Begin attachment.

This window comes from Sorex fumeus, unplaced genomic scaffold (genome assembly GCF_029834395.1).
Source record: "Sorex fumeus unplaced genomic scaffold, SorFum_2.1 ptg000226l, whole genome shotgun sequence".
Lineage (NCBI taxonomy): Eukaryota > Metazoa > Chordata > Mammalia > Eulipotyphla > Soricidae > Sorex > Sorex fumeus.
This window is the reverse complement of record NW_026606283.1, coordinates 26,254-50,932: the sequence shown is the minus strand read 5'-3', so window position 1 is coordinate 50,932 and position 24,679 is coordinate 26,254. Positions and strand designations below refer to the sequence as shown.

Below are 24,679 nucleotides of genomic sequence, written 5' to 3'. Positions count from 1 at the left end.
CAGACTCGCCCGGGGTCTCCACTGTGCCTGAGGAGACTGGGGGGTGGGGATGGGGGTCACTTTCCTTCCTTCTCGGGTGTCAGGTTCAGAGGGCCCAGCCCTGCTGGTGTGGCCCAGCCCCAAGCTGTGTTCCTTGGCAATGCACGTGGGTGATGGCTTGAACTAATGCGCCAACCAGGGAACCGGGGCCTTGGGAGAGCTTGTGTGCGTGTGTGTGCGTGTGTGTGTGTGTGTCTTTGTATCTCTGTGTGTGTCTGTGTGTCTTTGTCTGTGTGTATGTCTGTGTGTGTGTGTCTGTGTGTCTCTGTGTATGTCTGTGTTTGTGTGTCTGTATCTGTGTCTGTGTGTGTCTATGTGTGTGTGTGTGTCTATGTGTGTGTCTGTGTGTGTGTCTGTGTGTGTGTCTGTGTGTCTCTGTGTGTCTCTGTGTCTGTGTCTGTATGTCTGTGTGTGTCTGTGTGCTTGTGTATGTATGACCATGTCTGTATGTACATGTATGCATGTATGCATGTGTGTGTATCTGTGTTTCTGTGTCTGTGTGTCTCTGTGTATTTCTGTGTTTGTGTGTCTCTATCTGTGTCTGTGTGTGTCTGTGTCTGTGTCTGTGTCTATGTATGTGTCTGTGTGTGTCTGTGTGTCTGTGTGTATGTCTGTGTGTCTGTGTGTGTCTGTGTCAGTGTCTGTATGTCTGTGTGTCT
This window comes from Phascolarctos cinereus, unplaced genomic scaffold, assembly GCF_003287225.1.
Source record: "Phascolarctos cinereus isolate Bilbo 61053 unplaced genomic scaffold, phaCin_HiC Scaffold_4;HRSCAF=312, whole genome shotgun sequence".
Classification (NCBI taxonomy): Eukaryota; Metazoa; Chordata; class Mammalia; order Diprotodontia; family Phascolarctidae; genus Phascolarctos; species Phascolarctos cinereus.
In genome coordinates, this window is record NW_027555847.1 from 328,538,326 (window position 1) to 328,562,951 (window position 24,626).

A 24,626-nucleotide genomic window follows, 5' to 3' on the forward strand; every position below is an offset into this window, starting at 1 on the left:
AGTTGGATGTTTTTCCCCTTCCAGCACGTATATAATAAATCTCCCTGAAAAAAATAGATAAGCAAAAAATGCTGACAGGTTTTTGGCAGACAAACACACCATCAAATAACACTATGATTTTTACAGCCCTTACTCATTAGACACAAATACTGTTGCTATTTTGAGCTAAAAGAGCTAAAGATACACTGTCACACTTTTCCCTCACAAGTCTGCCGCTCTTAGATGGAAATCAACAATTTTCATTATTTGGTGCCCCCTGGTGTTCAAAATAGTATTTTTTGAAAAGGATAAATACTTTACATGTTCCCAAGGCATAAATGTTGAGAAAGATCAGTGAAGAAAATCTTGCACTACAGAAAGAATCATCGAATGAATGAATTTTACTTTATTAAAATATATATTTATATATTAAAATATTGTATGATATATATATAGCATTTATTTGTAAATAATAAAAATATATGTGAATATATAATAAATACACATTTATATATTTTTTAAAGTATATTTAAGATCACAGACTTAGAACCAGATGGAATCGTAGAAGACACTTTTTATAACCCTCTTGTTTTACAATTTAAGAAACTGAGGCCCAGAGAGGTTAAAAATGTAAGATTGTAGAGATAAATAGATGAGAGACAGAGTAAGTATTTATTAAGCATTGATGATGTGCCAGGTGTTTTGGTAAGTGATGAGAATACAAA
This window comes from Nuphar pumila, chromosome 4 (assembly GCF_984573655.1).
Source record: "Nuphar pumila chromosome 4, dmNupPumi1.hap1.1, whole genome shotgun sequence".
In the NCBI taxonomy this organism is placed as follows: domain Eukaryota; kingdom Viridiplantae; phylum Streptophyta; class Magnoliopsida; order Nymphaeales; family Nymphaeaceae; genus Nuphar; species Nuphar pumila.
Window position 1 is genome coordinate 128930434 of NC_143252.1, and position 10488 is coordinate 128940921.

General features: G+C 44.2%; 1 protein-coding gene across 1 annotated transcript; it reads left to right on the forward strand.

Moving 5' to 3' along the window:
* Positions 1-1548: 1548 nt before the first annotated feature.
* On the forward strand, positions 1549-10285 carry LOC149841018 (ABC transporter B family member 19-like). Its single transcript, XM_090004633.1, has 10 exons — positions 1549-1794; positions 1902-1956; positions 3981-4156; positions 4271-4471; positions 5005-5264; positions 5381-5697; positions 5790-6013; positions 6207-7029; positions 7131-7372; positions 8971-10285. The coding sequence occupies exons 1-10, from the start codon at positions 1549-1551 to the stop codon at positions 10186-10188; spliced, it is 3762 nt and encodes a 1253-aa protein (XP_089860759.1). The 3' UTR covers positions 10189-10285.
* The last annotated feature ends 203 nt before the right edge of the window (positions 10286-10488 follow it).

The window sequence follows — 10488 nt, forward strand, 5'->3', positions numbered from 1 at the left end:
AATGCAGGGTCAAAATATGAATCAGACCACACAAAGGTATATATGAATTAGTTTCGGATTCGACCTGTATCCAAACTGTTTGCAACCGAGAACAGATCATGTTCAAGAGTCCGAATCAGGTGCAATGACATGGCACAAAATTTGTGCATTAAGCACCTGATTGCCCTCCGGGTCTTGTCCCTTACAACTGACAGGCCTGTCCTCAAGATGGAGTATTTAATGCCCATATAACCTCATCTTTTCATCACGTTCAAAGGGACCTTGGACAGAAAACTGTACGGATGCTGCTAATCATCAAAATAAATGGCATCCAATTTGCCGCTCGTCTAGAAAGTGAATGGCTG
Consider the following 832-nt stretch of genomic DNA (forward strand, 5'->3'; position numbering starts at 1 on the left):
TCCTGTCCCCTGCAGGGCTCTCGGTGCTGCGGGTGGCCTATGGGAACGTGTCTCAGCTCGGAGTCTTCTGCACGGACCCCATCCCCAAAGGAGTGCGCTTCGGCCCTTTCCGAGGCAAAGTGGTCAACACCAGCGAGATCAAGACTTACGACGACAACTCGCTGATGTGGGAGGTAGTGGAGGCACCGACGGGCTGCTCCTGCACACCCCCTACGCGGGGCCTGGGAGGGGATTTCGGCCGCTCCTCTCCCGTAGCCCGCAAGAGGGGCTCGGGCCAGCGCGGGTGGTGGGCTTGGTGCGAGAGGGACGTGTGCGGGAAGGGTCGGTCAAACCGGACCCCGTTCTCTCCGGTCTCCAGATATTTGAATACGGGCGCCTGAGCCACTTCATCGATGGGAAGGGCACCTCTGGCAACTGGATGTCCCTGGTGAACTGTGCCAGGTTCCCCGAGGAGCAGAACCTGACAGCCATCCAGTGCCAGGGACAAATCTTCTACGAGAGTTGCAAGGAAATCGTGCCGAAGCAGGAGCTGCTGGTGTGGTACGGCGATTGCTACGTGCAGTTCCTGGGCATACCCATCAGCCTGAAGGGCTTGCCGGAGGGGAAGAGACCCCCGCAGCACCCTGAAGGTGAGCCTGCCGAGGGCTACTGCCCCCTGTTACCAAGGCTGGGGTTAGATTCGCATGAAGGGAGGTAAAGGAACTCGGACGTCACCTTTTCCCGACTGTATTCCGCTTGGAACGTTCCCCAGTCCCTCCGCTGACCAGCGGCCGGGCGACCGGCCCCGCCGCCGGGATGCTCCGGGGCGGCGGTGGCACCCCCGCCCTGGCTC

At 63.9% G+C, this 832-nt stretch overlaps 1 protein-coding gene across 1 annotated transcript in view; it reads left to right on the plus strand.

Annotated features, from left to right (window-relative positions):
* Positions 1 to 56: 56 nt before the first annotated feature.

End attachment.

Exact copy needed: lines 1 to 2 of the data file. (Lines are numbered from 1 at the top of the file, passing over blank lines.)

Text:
This window comes from Sorex fumeus, unplaced genomic scaffold (genome assembly GCF_029834395.1).
Source record: "Sorex fumeus unplaced genomic scaffold, SorFum_2.1 ptg000226l, whole genome shotgun sequence".